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The average fuel economy (window-sticker value) of new vehicles sold in the US in October was 25.3 mpg (9.29 l/100 km)—unchanged from the value in September, according to the latest monthly report from Dr. Michael Sivak and Brandon Schoettle at the University of Michigan Transportation Research Institute (UMTRI).


The unchanged average fuel economy is likely a net consequence of two opposing trends, they suggested: less demand for fuel efficient vehicles because of the decreasing price of gasoline, and improved fuel economy of 2015 model year vehicles compared to 2014 model year vehicles.

Vehicle fuel economy is up 5.2 mpg since October 2007 (the first month of their monitoring).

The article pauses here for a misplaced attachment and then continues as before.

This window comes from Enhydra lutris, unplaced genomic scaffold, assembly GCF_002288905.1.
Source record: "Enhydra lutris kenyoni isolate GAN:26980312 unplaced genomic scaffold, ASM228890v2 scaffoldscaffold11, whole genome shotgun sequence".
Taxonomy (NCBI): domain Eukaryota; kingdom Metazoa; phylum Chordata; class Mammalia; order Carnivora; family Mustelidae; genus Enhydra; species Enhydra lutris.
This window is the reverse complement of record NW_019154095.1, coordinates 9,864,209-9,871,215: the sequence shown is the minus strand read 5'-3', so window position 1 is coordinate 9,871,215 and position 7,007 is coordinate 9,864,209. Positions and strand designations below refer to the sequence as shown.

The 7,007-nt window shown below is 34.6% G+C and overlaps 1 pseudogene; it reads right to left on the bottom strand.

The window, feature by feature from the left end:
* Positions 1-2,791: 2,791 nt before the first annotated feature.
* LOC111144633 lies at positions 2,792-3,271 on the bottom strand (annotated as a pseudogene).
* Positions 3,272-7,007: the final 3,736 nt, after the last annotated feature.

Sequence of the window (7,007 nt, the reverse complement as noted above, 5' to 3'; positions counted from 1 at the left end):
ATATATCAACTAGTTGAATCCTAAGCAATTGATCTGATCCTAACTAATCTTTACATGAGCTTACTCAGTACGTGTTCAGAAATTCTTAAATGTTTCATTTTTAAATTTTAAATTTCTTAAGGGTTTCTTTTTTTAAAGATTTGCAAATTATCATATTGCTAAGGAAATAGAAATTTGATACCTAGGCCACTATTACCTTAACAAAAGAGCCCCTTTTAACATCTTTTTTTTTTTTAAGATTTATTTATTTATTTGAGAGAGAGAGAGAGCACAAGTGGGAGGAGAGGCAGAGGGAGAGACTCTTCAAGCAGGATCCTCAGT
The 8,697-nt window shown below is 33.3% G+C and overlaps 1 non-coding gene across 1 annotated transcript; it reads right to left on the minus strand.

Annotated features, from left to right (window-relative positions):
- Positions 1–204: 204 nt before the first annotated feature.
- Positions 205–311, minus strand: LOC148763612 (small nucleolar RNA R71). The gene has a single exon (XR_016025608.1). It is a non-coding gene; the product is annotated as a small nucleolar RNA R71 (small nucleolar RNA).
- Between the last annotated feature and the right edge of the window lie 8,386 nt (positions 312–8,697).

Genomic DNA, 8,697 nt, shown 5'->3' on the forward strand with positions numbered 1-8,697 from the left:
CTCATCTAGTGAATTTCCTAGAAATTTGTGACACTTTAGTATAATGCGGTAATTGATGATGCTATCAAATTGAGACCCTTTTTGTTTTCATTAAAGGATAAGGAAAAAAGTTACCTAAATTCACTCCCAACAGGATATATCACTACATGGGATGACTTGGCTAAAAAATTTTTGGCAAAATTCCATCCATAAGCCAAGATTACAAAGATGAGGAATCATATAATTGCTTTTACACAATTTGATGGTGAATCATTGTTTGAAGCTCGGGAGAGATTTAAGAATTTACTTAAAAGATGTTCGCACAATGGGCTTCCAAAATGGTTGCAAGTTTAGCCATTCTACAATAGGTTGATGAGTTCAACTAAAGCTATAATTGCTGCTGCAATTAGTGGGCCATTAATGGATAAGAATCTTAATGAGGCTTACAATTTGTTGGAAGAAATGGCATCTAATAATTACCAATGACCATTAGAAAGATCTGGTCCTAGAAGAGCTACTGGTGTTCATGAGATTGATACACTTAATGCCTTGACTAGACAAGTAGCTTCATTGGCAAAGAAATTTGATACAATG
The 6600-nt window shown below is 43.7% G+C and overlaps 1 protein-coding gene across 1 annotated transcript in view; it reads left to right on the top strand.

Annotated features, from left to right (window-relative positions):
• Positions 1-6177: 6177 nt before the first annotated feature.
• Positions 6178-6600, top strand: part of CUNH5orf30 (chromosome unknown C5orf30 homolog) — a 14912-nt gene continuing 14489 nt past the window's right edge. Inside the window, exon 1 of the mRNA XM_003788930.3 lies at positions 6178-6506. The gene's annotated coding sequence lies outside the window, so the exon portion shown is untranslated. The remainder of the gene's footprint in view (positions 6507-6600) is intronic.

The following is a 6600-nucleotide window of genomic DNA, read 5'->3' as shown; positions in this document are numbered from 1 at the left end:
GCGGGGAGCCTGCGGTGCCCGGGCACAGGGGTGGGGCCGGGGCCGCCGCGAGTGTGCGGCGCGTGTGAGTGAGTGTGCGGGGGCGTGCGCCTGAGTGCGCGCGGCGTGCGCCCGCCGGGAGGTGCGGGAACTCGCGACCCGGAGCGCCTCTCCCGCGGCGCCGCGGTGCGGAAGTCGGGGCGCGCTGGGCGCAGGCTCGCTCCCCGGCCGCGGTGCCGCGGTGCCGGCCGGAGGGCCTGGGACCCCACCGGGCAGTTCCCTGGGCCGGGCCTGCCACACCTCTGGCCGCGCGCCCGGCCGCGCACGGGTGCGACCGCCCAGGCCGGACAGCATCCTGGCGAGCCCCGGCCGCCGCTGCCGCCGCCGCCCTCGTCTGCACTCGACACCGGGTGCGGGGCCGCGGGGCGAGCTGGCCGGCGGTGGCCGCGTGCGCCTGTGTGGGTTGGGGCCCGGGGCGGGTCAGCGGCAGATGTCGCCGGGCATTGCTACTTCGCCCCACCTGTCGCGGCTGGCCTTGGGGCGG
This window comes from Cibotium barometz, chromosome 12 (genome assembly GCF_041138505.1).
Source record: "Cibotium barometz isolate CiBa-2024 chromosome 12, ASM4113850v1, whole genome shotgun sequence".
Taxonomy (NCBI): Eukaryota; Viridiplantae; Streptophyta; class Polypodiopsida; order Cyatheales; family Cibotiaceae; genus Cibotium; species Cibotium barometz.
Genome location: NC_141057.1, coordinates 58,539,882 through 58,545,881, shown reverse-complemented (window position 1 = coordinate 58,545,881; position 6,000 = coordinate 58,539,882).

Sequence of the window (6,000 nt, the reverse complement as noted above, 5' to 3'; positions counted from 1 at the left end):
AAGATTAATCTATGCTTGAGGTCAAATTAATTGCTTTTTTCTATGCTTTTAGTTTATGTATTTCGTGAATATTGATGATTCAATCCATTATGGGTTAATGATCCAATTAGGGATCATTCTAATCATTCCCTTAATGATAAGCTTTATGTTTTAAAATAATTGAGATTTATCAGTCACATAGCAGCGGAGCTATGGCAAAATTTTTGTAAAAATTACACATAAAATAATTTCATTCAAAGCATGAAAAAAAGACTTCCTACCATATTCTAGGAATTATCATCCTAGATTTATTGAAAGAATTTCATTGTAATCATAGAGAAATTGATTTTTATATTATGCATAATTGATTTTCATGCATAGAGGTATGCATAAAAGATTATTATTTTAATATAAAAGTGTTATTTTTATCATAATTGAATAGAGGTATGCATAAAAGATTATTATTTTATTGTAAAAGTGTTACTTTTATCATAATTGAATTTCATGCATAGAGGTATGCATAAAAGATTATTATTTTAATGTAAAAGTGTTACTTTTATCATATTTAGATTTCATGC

The University of Michigan Eco-Driving Index (EDI)—an index that estimates the average monthly emissions of greenhouse gases generated by an individual US driver—reached a record low of 0.76 in August (the lower the value the better). This value indicates that the average new-vehicle driver produced 24% lower emissions in August than in October 2007.


The EDI takes into account both vehicle fuel economy and distance driven (the latter relying on data that are published with a two-month lag).


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